"Studies of mortality in celiac disease have not taken small-intestinal pathology into account," write Jonas F. Ludvigsson, MD, PhD, from Karolinska Institutet in Stockholm, Sweden, and colleagues. "We used nationwide histopathology data to examine the overall risk of death in individuals with celiac disease and inflammation. Through regional data linkage, we were also able to examine mortality in latent celiac disease."

The investigators studied duodenal/jejunal biopsies performed at all 28 pathology departments in Sweden between July 1969 and February 2008 on celiac disease (Marsh stage III: villous atrophy; n = 29,096 individuals) and inflammation (Marsh stage I - II; n = 13,306).

A third cohort of 3719 individuals with latent celiac disease, defined as positive celiac disease serology results in individuals with normal-appearing mucosa (Marsh stage 0), was obtained from 8 university hospitals. All-cause mortality risk through August 31, 2008, vs age- and sex-matched control subjects from the general population, was estimated through linkage with the Swedish Total Population Register.

There were 3049 deaths among patients with celiac disease (hazard ratio [HR], 1.39; 95% confidence interval [CI], 1.33 - 1.45; median follow-up, 8.8 years), 2967 among patients with inflammation (HR, 1.72; 95% CI, 1.64 - 1.79; median follow-up, 7.2 years), and 183 deaths among patients with latent celiac disease (HR, 1.35; 95% CI, 1.14 - 1.58; median follow-up, 6.7 years).

Absolute mortality rate was 10.4 (95% CI, 10.0 - 10.8) per 1000 person-years in celiac disease, 25.9 (95% CI, 25.0 - 26.8) in inflammation, and 6.7 (95% CI, 5.7 - 7.6) in latent celiac disease; excess mortality rate was 2.9, 10.8, and 1.7, respectively. Similar risk increases also occurred in children. When the first year of follow-up was excluded, HRs were somewhat decreased.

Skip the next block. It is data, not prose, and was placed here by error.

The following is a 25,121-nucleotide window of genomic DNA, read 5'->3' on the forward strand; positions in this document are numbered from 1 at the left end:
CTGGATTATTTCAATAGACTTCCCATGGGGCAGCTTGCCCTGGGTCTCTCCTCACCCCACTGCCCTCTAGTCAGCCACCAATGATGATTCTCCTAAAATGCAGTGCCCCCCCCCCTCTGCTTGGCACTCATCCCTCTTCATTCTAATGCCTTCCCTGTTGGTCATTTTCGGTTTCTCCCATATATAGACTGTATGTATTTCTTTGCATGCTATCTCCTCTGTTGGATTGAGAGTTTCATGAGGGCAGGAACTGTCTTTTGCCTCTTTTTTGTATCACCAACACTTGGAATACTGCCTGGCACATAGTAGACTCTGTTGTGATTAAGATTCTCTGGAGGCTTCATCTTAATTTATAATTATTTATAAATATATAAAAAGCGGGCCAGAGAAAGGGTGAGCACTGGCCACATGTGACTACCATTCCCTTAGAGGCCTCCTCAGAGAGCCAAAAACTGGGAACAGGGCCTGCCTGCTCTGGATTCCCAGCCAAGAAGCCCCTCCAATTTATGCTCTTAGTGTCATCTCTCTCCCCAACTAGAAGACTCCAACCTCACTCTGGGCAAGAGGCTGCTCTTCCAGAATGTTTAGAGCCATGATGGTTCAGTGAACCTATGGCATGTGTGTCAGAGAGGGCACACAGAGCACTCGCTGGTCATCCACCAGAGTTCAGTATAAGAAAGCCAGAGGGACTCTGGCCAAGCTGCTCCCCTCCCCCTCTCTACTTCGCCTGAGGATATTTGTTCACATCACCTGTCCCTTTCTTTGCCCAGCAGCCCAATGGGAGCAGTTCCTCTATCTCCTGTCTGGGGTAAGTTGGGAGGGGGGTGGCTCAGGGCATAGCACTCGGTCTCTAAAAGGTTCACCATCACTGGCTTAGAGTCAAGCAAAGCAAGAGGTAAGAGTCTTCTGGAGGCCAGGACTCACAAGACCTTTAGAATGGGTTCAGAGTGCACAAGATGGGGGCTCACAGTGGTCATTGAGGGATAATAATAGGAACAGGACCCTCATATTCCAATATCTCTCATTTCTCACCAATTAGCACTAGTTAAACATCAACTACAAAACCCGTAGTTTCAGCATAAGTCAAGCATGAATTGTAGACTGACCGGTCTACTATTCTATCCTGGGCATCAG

"Risk of death among patients with celiac disease, inflammation, or latent celiac disease is modestly increased," the study authors write.

Limitations of this study include possible misclassification of some pathologic features, the possibility that some patients with inflammation did not have celiac disease, lack of adjustment for smoking, and lack of weight and height data.

"Individuals undergoing small-intestinal biopsy in childhood had increased HRs for death," the study authors conclude. "Cardiovascular disease and malignancy were the main causes of death in celiac disease."

In an accompanying editorial, Peter H.R. Green, MD, notes the increasing evidence for the presence of celiac disease in patients with various neurologic and psychiatric disorders.

"The study by Ludvigsson and colleagues reinforces the importance of celiac disease as a diagnosis that should be sought by physicians," Dr. Green writes. "It also suggests that more attention should be given to the lesser degrees of intestinal inflammation and gluten sensitivity."